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Developers opt to save 19th century battery

The 19th century Garden Battery in Tigné Point is being meticulously restored, just a few years after it was doomed to destruction to make way for a traffic tunnel.

Ben Muscat, Midi Consortium chief executive, said that in the late 1990s the project's outline development permit gave the developers the green light to excavate and dismantle the battery as it was not worth preserving.

Things changed in 2000/1 when the heritage section within the Malta Environment and Planning Authority appealed for the preservation of the place.

"Preserving the battery meant a total rethink of Tigné North's master plan. The tunnel in the original plan was going to pass right through it, so we had to come up with a scheme that split the north phase with new architectural designs," Mr Muscat told The Times.

The change of plans meant an 18-month delay and an additional outlay of Lm600,000 to preserve and restore the battery while enabling a tunnel to pass underneath to connect both sides of Tigné Point - the Strand and Qui-Si-Sana.

"Technically, we could have dug in our heels, since this was not part of the original plan but this stance would have no doubt also created delays and would have also put us on collision course with heritage authorities," he said.

"Today, having gone through the trouble, delays and expense of preserving the Garden Battery we tend to look on the bright side and see its restoration as a way of adding a bit more character and historical appeal to the project.

"Restoring it presented an opportunity of creating a heritage attraction that will complement Tigné Fort and other leisure attractions at Tigné Point ."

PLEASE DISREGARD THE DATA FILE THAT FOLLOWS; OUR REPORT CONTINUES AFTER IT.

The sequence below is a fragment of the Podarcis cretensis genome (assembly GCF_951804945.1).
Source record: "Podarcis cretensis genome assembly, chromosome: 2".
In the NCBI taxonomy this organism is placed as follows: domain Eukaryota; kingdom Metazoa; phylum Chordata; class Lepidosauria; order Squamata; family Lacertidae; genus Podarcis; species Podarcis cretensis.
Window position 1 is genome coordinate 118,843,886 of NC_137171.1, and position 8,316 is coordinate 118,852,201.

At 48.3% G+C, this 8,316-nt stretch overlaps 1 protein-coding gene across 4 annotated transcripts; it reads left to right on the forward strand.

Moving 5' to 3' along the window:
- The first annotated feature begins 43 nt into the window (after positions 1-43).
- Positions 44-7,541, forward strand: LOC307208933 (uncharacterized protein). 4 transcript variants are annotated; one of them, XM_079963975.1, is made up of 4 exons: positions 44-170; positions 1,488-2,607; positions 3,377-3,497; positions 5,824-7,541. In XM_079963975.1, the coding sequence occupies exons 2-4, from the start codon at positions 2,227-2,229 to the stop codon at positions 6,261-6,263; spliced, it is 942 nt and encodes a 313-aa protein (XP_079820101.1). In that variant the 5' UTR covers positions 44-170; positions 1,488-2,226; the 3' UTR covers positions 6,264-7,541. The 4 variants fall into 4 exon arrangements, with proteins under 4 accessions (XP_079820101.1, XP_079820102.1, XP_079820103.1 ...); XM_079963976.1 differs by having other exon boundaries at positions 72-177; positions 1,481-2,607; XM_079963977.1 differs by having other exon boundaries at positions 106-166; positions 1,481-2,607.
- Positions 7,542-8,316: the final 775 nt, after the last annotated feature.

Garden Battery was constructed in 1894, with three sea-facing gun emplacements to cover the area between Fort Tigné and Cambridge Battery.

It was operated up to the early years of the 20th century but when its weapons were deemed obsolete most of the ditch in front of it was filled up and several structures were built over the glacis and the gun emplacements.

The battery will eventually form part of the heritage route proposed for Tigné Point, linked through Fort Tigné from part of the uncovered ditch that used to run the length of the Garden Battery, from the fort to Cambridge Battery.

The Garden Battery will be smack in the middle of the office development at Tigné Point, so the building has been divided into two elements wrapped around it, forming an atrium with a heritage site "making the high tech office development at Tigné Point unique, probably, even internationally".

Project architect Alex Torpiano said the process entailed dismantling and rebuilding a section of the battery to construct the underlying relief road section.

The rock structures around the battery were very fragile, with a number of fissures in the direction of the excavation, so it was an engineering feat to redesign the tunnel in a way that preserved the battery, he said.

Holes were drilled in the bedrock and huge steel beams were inserted to support the gun emplacement and make it possible for the rock underneath to be excavated to form the underlying relief road.

The 300-metre road will open to initially controlled access in December 2007.

The Garden Battery's restoration forms part of Midi's Lm140 million project to redevelop Tigné Point and Manoel Island.

The full restoration works at Fort Manoel, constructed in 1723, are estimated to cost Lm2.5 million.

Midi has dismantled stone by stone the 19th century Clock Tower and recreated its façade to form part of the Clock Tower Block and the Retail and Leisure Mall at Tigné Point.

Fort Tigné will also be restored and is scheduled to be completely refurbished by the time it houses a series of cultural and commercial activities in 2008.

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